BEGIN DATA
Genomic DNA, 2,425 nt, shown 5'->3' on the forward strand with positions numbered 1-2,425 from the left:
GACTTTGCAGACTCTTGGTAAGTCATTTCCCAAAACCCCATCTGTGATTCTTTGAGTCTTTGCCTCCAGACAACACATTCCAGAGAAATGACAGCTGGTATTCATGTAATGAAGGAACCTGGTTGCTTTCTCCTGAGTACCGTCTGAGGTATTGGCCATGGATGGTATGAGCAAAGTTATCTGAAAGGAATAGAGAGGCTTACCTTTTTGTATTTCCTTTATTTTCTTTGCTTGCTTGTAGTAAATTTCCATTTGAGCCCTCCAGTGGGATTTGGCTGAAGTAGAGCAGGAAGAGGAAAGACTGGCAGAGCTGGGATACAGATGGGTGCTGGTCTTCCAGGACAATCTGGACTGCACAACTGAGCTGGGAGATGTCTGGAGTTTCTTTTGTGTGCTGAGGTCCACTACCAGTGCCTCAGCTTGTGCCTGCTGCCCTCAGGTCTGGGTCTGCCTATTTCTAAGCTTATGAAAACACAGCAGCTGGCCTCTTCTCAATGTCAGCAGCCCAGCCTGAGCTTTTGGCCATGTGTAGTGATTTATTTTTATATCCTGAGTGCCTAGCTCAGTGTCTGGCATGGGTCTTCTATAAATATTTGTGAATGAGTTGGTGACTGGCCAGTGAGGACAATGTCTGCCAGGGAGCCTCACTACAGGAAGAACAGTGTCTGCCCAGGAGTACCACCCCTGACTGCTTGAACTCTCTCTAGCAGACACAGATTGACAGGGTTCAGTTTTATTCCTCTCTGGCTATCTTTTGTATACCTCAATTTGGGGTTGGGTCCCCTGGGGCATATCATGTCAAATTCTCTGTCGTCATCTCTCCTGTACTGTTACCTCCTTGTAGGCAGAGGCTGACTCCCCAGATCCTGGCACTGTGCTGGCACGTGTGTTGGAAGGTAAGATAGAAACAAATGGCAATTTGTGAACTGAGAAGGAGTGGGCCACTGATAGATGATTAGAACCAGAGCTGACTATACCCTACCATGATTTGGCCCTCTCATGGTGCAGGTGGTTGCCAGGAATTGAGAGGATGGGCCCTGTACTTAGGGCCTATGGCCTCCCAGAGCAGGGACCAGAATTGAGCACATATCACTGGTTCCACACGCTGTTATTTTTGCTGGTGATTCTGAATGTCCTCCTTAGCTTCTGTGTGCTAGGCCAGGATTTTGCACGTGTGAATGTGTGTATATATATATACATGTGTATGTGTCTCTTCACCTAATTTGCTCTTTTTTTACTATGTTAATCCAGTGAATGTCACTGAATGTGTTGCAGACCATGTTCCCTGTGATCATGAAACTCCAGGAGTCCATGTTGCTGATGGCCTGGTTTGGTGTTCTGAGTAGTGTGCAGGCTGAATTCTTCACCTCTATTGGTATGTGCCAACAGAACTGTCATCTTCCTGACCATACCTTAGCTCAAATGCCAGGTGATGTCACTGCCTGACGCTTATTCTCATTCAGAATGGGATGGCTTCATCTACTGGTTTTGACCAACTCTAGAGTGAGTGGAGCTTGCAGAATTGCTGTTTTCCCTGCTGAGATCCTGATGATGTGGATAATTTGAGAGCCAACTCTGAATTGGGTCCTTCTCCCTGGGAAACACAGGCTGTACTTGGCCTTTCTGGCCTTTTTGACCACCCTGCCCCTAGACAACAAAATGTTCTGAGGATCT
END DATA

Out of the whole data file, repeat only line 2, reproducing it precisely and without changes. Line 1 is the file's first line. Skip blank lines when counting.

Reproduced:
GACTTTGCAGACTCTTGGTAAGTCATTTCCCAAAACCCCATCTGTGATTCTTTGAGTCTTTGCCTCCAGACAACACATTCCAGAGAAATGACAGCTGGTATTCATGTAATGAAGGAACCTGGTTGCTTTCTCCTGAGTACCGTCTGAGGTATTGGCCATGGATGGTATGAGCAAAGTTATCTGAAAGGAATAGAGAGGCTTACCTTTTTGTATTTCCTTTATTTTCTTTGCTTGCTTGTAGTAAATTTCCATTTGAGCCCTCCAGTGGGATTTGGCTGAAGTAGAGCAGGAAGAGGAAAGACTGGCAGAGCTGGGATACAGATGGGTGCTGGTCTTCCAGGACAATCTGGACTGCACAACTGAGCTGGGAGATGTCTGGAGTTTCTTTTGTGTGCTGAGGTCCACTACCAGTGCCTCAGCTTGTGCCTGCTGCCCTCAGGTCTGGGTCTGCCTATTTCTAAGCTTATGAAAACACAGCAGCTGGCCTCTTCTCAATGTCAGCAGCCCAGCCTGAGCTTTTGGCCATGTGTAGTGATTTATTTTTATATCCTGAGTGCCTAGCTCAGTGTCTGGCATGGGTCTTCTATAAATATTTGTGAATGAGTTGGTGACTGGCCAGTGAGGACAATGTCTGCCAGGGAGCCTCACTACAGGAAGAACAGTGTCTGCCCAGGAGTACCACCCCTGACTGCTTGAACTCTCTCTAGCAGACACAGATTGACAGGGTTCAGTTTTATTCCTCTCTGGCTATCTTTTGTATACCTCAATTTGGGGTTGGGTCCCCTGGGGCATATCATGTCAAATTCTCTGTCGTCATCTCTCCTGTACTGTTACCTCCTTGTAGGCAGAGGCTGACTCCCCAGATCCTGGCACTGTGCTGGCACGTGTGTTGGAAGGTAAGATAGAAACAAATGGCAATTTGTGAACTGAGAAGGAGTGGGCCACTGATAGATGATTAGAACCAGAGCTGACTATACCCTACCATGATTTGGCCCTCTCATGGTGCAGGTGGTTGCCAGGAATTGAGAGGATGGGCCCTGTACTTAGGGCCTATGGCCTCCCAGAGCAGGGACCAGAATTGAGCACATATCACTGGTTCCACACGCTGTTATTTTTGCTGGTGATTCTGAATGTCCTCCTTAGCTTCTGTGTGCTAGGCCAGGATTTTGCACGTGTGAATGTGTGTATATATATATACATGTGTATGTGTCTCTTCACCTAATTTGCTCTTTTTTTACTATGTTAATCCAGTGAATGTCACTGAATGTGTTGCAGACCATGTTCCCTGTGATCATGAAACTCCAGGAGTCCATGTTGCTGATGGCCTGGTTTGGTGTTCTGAGTAGTGTGCAGGCTGAATTCTTCACCTCTATTGGTATGTGCCAACAGAACTGTCATCTTCCTGACCATACCTTAGCTCAAATGCCAGGTGATGTCACTGCCTGACGCTTATTCTCATTCAGAATGGGATGGCTTCATCTACTGGTTTTGACCAACTCTAGAGTGAGTGGAGCTTGCAGAATTGCTGTTTTCCCTGCTGAGATCCTGATGATGTGGATAATTTGAGAGCCAACTCTGAATTGGGTCCTTCTCCCTGGGAAACACAGGCTGTACTTGGCCTTTCTGGCCTTTTTGACCACCCTGCCCCTAGACAACAAAATGTTCTGAGGATCT